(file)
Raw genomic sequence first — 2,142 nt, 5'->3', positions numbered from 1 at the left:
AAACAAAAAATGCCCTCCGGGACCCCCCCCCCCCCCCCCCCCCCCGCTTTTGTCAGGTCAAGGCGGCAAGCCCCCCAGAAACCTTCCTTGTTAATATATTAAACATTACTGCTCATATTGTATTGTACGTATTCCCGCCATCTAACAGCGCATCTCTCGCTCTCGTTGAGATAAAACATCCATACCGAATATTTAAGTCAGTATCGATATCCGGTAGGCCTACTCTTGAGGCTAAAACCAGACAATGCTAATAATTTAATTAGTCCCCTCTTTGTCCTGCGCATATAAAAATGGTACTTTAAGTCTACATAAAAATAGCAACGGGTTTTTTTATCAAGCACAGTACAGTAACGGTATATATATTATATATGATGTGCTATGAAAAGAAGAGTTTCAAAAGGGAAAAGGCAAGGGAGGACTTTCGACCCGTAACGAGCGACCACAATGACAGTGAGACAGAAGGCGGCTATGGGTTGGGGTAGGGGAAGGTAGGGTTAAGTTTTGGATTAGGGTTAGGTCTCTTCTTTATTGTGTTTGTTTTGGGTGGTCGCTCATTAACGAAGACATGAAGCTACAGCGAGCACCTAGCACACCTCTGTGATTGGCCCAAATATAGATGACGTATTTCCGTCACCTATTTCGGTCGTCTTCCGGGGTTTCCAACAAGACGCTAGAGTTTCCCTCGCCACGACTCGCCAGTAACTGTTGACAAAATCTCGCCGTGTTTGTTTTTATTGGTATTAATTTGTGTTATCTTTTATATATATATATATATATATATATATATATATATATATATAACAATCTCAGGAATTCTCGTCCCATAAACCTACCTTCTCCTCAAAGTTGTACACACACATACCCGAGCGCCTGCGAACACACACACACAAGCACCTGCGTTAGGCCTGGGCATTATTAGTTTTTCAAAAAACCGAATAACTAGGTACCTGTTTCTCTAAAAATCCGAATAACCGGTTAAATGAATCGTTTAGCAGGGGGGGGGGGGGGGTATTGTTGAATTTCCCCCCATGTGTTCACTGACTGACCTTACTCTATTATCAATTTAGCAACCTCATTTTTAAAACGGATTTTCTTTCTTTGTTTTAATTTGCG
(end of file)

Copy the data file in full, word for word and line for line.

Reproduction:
Raw genomic sequence first — 2,142 nt, 5'->3', positions numbered from 1 at the left:
AAACAAAAAATGCCCTCCGGGACCCCCCCCCCCCCCCCCCCCCCCGCTTTTGTCAGGTCAAGGCGGCAAGCCCCCCAGAAACCTTCCTTGTTAATATATTAAACATTACTGCTCATATTGTATTGTACGTATTCCCGCCATCTAACAGCGCATCTCTCGCTCTCGTTGAGATAAAACATCCATACCGAATATTTAAGTCAGTATCGATATCCGGTAGGCCTACTCTTGAGGCTAAAACCAGACAATGCTAATAATTTAATTAGTCCCCTCTTTGTCCTGCGCATATAAAAATGGTACTTTAAGTCTACATAAAAATAGCAACGGGTTTTTTTATCAAGCACAGTACAGTAACGGTATATATATTATATATGATGTGCTATGAAAAGAAGAGTTTCAAAAGGGAAAAGGCAAGGGAGGACTTTCGACCCGTAACGAGCGACCACAATGACAGTGAGACAGAAGGCGGCTATGGGTTGGGGTAGGGGAAGGTAGGGTTAAGTTTTGGATTAGGGTTAGGTCTCTTCTTTATTGTGTTTGTTTTGGGTGGTCGCTCATTAACGAAGACATGAAGCTACAGCGAGCACCTAGCACACCTCTGTGATTGGCCCAAATATAGATGACGTATTTCCGTCACCTATTTCGGTCGTCTTCCGGGGTTTCCAACAAGACGCTAGAGTTTCCCTCGCCACGACTCGCCAGTAACTGTTGACAAAATCTCGCCGTGTTTGTTTTTATTGGTATTAATTTGTGTTATCTTTTATATATATATATATATATATATATATATATATATATATATAACAATCTCAGGAATTCTCGTCCCATAAACCTACCTTCTCCTCAAAGTTGTACACACACATACCCGAGCGCCTGCGAACACACACACACAAGCACCTGCGTTAGGCCTGGGCATTATTAGTTTTTCAAAAAACCGAATAACTAGGTACCTGTTTCTCTAAAAATCCGAATAACCGGTTAAATGAATCGTTTAGCAGGGGGGGGGGGGGGGTATTGTTGAATTTCCCCCCATGTGTTCACTGACTGACCTTACTCTATTATCAATTTAGCAACCTCATTTTTAAAACGGATTTTCTTTCTTTGTTTTAATTTGCG